Now, I am no longer teaching Tae-Kwon Do in the school/ "Do-Jang" setting because of my severe back injuries, but I still promote it's advantages for youth and adults.  You do not have to find a class that specifically teaches children who have special needs, (although it certainly is nice if the club or teacher provide it) but most of us who are certified instructors know that every child learns uniquely, and independently so most times segregated classes are not necessary.  I personally worked with each child individually when they required it.  I also wanted children to learn by helping each other, and the principles of being in large group settings for martial arts are structured so that the novice learner, no matter what their skill level, are placed strategically so that they can see higher levels and that those higher levels assist when necessary.  It is part of the martial art philosophy to help one another learn, and that is only a small part of earning a new belt (advancement).

As I said, my only source of proof is that I have taught children with Down syndrome, Autism and ADHD, and there were wonderful results.  Not only did the children all learn new skills, better behaviours, increased self esteem and ultimately self defence, they made friends and were getting exercise.  It taught the other students awareness as well.  Since one of our top focuses are discipline, misbehaviours were not tolerated and were dealt with using exercise and common sense.  Aggression specifically is not tolerated because it can be dangerous, so we aim to educate why this is so important to each and every student.  This is why it was so successful in curbing aggressive behaviours in the children we taught, no matter who they were.

Now, not all Tae-Kwon Do centres have the type of philosophy that my Master instructors had taught me, and I have passed on.  Some are strictly all about the money, so if you do decide to research any of the martial arts further, I suggest you make sure you speak directly to the club owners or head instuctors, ask questions and ask to watch or participate in a class for free.  Many of the clubs allow a free or trial class so that you and your child can see if it is something you like.  If they don't offer such a thing, be very careful.  Some clubs are expensive, and some are extremely cheap.  This too should be a warning to you.  Overly expensive ones are just looking to make/take your money, and may not have your child's best interests in mind.  Recreational programs while usually really affordable may not have the same goals in mind that I spoke of.  It can be tough.  When I started out wanting to learn I was around 16 years old.  I must have gone to about 20 different locations just to see what they could tell me.  If they were willing to explain everything to me, I gave them my attention.  School run programs are a starting ground - as when I was around 8 years old, my mother enrolled me in an after-school Judo class, run by the school.  (I don't think those types of programs are flourishing these days though, with low funding.)  I did eventually pick one Martial Arts (Tae-kwon Do) school and it was around $900.00 for a lifetime membership.  I was able to achieve my black belt by the time I was 22 years old, and was actually Olympic bound.  Unfortunately injuries prevented that, I am sorry to say.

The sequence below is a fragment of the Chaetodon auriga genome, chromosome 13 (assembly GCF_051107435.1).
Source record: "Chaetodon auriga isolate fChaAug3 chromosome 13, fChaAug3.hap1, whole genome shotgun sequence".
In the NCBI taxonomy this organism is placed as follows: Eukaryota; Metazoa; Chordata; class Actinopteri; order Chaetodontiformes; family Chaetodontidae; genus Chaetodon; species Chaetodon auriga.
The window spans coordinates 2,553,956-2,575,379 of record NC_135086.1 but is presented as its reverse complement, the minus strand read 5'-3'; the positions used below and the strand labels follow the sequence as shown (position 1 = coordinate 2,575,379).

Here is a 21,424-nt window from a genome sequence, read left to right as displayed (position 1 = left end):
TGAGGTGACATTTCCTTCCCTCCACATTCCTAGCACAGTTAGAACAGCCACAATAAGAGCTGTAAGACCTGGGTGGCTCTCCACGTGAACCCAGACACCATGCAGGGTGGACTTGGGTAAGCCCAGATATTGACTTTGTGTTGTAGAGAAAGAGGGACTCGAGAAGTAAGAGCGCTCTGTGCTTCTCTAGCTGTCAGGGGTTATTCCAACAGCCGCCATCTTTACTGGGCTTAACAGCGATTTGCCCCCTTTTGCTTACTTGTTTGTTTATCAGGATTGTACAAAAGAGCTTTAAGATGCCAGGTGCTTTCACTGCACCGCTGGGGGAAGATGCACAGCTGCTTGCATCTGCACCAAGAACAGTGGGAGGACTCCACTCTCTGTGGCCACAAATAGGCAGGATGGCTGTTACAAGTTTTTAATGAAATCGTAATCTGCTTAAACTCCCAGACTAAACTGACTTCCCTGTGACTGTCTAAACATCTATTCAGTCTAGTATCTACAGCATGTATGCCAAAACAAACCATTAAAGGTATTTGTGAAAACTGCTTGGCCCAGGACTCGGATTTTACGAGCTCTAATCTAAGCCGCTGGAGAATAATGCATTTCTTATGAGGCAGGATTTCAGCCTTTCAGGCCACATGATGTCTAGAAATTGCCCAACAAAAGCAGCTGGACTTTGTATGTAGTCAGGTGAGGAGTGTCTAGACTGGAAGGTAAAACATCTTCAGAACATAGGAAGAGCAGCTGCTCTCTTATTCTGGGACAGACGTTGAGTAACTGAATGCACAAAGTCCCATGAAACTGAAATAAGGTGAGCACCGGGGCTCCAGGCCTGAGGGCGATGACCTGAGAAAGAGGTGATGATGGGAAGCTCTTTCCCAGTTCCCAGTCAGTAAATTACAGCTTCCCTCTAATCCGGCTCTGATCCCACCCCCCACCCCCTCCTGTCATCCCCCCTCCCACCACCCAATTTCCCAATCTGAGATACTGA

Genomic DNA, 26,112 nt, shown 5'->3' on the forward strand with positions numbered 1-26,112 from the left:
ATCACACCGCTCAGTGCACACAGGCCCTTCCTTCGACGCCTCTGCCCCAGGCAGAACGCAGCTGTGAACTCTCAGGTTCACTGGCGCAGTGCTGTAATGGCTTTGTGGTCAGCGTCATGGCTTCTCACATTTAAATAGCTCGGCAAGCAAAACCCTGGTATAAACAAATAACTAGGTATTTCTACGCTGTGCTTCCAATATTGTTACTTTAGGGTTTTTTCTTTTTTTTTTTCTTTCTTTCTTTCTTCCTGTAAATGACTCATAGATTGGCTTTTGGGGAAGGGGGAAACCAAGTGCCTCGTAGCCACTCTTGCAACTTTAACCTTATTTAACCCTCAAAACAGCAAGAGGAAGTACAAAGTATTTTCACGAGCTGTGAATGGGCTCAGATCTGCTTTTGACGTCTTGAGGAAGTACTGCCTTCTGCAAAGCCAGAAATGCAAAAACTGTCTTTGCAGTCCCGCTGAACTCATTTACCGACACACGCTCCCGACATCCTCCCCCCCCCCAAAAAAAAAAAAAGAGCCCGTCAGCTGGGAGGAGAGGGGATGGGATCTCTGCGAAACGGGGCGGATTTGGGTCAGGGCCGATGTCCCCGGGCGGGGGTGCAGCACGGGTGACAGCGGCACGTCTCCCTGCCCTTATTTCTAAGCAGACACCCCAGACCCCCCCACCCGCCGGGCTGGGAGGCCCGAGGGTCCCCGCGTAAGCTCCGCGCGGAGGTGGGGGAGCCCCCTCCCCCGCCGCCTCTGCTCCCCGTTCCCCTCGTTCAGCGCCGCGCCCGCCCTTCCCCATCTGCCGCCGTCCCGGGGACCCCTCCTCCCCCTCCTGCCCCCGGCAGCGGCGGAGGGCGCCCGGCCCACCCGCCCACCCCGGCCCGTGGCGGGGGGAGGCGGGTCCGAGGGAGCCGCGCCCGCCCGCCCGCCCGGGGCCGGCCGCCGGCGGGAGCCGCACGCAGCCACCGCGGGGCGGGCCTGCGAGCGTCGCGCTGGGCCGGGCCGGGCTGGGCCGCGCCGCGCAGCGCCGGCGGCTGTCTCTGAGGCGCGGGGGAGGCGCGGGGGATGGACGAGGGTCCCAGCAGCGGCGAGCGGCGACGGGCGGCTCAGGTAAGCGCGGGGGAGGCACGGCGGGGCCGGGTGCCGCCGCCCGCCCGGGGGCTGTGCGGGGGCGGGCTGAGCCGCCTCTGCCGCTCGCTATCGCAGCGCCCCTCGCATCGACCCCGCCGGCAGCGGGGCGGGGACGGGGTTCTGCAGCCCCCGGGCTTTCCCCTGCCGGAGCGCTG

I gave back to the community by volunteering and teaching for the same club, 6 days a week.  

I know this post is now extremely lengthy, but I don't like to leave anything out.  It does work when aggression and behaviour issues exist.  I know I have saved a few boys from ending up in Juvenile Detention and subsequently jail.  More importantly, I have helped to shape minds and bodies with healthy activity and I suggest anyone learn a martial art - any age.  While my youngest student was only 3 years old, my oldest was 68 (in classes).  I hope that you will consider it.  If you have any questions about the Tae-Kwon Do or about this post, please feel free to PM me.  I have lots of answers that you may have specific questions to.  

If nothing else, perhaps this post gave you an alternative thought to your query, other than trying to get your school to change or letting it make you and your child crazy trying to sort it all out.

Sandi (Dragon1973)
Down syndrome Group Forum Founder/Moderator